Antonello da Messina
The painter Antonella da Messina died on this day in 1479 in his hometown of Messina, Italy at about the age of 49.
Despite having spent only a year and a half in Venice (1475/6), Antonello da Messina is considered to be the most influential painter in Venice of the 15th century, urging Giovanni Bellini toward his great mature works. Vasari said he was the first Italian to paint in oils, a claim which has been disproven, but nonetheless he was a pioneer of the medium.
The son of a Sicilian stonecutter, it is supposed that he received his early training from a minor Flemish-influenced painter in Naples (where he probably first saw the work of Jan Van Eyck), and that in his 20s he worked alongside Petrus Christus, Van Eyck's pupil, in Milan. His affinity with the Flemish style made his work startlingly different from the work of contemporary Italian painters, with its quiet absorption of living details bathed in bright daylight and shadows. His St. Jerome in His Study (see below, 1450-55; National Gallery, London) is an inquiry into the saint's interior life through an exploration of the ordinary artifacts of his scholarly chambers, with the lion lurking in the shadows on the majolica floor representing the palpable reminder of St. Jerome's desert hermitage.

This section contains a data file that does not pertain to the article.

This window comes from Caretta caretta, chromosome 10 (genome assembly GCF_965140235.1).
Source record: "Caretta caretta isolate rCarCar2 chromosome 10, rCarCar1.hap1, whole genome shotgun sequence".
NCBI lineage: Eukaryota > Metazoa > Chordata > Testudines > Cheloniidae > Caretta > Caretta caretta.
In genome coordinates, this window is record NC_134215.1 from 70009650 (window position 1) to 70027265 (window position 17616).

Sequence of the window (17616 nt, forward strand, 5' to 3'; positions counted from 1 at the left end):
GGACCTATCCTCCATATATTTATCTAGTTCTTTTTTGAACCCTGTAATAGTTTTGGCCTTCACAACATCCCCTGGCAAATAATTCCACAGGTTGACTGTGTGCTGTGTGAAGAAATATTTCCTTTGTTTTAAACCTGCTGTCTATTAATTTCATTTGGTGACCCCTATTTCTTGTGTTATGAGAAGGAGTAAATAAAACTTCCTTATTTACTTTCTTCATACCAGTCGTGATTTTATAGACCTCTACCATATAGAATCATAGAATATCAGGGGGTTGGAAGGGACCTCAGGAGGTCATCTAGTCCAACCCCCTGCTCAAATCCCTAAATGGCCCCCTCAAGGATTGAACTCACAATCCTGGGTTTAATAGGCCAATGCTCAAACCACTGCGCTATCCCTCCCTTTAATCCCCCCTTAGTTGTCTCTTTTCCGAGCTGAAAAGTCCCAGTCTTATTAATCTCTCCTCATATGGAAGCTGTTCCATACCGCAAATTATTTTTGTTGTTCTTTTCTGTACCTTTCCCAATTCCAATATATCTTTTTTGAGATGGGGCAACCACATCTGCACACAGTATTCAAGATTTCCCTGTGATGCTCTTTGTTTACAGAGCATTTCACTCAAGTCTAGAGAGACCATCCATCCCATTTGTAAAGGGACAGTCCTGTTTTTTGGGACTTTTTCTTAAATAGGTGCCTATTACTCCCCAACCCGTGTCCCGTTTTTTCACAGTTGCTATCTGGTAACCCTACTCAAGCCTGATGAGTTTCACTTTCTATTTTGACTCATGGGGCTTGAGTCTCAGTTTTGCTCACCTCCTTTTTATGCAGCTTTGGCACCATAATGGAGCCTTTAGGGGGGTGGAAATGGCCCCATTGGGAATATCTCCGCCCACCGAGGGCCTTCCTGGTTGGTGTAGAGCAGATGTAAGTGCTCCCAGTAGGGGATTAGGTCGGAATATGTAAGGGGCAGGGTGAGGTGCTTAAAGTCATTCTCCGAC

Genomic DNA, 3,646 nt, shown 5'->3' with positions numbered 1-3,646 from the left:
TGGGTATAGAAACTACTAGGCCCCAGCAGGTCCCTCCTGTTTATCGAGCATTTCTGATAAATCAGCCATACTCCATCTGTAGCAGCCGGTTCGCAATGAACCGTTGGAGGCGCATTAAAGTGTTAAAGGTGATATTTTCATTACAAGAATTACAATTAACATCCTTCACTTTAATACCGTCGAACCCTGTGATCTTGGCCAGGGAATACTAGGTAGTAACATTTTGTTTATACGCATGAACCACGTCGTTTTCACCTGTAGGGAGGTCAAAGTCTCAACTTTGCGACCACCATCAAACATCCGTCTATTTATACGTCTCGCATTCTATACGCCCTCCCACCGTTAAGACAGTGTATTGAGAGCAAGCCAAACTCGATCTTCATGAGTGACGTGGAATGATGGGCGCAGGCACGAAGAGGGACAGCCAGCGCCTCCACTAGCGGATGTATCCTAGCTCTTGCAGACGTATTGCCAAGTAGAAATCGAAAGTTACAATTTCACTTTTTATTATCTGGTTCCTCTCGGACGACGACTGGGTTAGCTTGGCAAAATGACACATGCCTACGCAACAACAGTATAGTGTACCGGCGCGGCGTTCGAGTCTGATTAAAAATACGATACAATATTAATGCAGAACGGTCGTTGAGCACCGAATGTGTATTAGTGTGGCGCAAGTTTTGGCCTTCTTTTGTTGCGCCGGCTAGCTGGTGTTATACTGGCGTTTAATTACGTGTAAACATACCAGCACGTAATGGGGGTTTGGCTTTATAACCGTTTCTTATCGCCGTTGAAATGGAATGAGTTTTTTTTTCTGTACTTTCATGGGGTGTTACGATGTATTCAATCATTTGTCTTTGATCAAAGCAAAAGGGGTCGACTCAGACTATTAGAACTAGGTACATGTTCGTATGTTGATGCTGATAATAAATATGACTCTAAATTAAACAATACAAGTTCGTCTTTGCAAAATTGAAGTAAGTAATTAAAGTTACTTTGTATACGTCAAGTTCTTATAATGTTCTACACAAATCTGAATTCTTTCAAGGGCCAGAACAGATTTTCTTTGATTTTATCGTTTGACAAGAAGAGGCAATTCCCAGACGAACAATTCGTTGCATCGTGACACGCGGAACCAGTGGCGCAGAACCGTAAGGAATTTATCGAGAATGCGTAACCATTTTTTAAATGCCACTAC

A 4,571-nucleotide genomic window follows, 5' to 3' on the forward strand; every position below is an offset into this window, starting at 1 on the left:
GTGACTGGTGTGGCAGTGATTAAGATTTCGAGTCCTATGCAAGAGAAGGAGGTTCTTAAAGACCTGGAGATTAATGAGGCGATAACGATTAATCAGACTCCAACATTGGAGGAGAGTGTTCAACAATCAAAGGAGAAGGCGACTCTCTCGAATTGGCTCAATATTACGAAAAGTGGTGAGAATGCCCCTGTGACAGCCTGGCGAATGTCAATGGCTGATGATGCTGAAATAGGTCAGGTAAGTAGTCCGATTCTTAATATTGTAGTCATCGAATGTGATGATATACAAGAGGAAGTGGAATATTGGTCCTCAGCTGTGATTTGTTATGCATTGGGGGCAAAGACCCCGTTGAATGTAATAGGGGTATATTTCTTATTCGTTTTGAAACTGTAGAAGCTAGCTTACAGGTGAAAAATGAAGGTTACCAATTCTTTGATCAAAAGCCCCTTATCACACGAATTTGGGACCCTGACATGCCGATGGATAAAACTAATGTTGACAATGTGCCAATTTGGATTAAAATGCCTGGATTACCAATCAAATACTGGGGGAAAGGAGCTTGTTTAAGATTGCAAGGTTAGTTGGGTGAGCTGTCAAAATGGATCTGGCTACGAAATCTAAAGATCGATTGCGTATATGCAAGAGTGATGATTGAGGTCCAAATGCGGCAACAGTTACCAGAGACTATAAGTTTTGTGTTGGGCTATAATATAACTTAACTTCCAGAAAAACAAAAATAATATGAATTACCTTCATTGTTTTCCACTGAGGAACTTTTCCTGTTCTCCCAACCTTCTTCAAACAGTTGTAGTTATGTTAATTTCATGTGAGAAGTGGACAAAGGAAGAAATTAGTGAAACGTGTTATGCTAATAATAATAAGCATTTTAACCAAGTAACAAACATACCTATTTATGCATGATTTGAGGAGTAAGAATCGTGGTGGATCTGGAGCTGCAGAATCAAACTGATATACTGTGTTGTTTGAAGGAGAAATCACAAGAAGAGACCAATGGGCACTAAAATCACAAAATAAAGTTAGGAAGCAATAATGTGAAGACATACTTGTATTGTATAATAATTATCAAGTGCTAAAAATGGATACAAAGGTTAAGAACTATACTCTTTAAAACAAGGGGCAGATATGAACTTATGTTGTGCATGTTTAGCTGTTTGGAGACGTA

Interior life is central to his magnificent portraits, including his masterpiece Virgin Annunciate (above, c. 1465; Museo Nazionale, Palermo). Shown in three-quarter view in the Flemish manner which Antonello helped to popularize in Italy, the Sicilian-featured Virgin pauses gravely in the shadow of her blue veil, marking the text of Isaiah with the weight of one hand while the other is raised gently, marking her acceptance of her fate as much as her surprise in receiving the message. As with the portraits of Van Eyck, the background is dark, emphasizing the luminescence of the veil and her knowing face. Here Antonello manages to combine the best of both Flemish and Italian traditions -- the eye for household detail and the weight and grandeur of his subject -- in a work which transcended both, pointing (as the ever-perceptive Frederick Hartt observes) to the next century and the innovations of Caravaggio.
A glowing Portrait of a Man (c. 1465; National Gallery, London), placed in the same dark background, is sometimes thought to be a self-portrait. His Crucifixion (National Gallery, London) and St. Sebastian (Gemaldegalerie, Dresden) date from his Venetian visit, after which he returned to his workshop in the relative obscurity of Messina.